The incisive and often hilarious story of one of our most interesting cultural phenomena: boredom
It’s the feeling your grandma told you was only experienced by boring people. Some people say they’re dying of it; others claim to have killed because of it. It’s a key component of depression, creativity, and sex-toy advertisements.
It’s boredom, the subject of Yawn, a delightful and at times moving take on the oft-derided emotion and how we deal with it. Deftly wrought from interviews, research, and personal experience, Yawn follows Mary Mann’s search through history for the truth about boredom, spanning the globe, introducing a varied cast of characters. The Desert Fathers—fourth-century Christian monks who made their homes far from civilization—offer the first recorded accounts of lethargy; Thomas Cook, grandfather of the tourism industry, provided escape from the mundane for England’s working class; and contemporarily, we meet couples who are disenchanted by monogamous sex, deployed soldiers who seek entertainment and connection in porn, and prisoners held in solitary confinement, for whom boredom is a punishment for crimes they may or may not have committed.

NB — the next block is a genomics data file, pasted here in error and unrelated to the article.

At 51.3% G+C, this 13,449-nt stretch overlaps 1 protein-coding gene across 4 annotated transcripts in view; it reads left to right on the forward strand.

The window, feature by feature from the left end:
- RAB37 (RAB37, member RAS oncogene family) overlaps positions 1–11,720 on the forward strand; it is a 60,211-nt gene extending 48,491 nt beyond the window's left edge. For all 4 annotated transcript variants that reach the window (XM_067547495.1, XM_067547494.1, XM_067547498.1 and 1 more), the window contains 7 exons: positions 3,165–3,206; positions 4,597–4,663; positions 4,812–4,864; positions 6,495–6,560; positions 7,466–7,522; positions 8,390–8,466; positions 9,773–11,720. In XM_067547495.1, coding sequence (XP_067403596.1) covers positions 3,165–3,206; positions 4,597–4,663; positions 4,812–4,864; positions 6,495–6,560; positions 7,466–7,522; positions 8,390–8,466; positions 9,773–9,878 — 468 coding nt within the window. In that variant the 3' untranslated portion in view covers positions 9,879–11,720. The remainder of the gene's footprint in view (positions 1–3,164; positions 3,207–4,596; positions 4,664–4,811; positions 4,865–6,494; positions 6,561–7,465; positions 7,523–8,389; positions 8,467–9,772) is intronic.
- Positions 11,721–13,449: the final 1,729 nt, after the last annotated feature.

With sharp wit and impressive historical acumen, Mann tells the unexpected story of the hunt for a deeper understanding of boredom, in all its absurd, irritating, and inspiring splendor.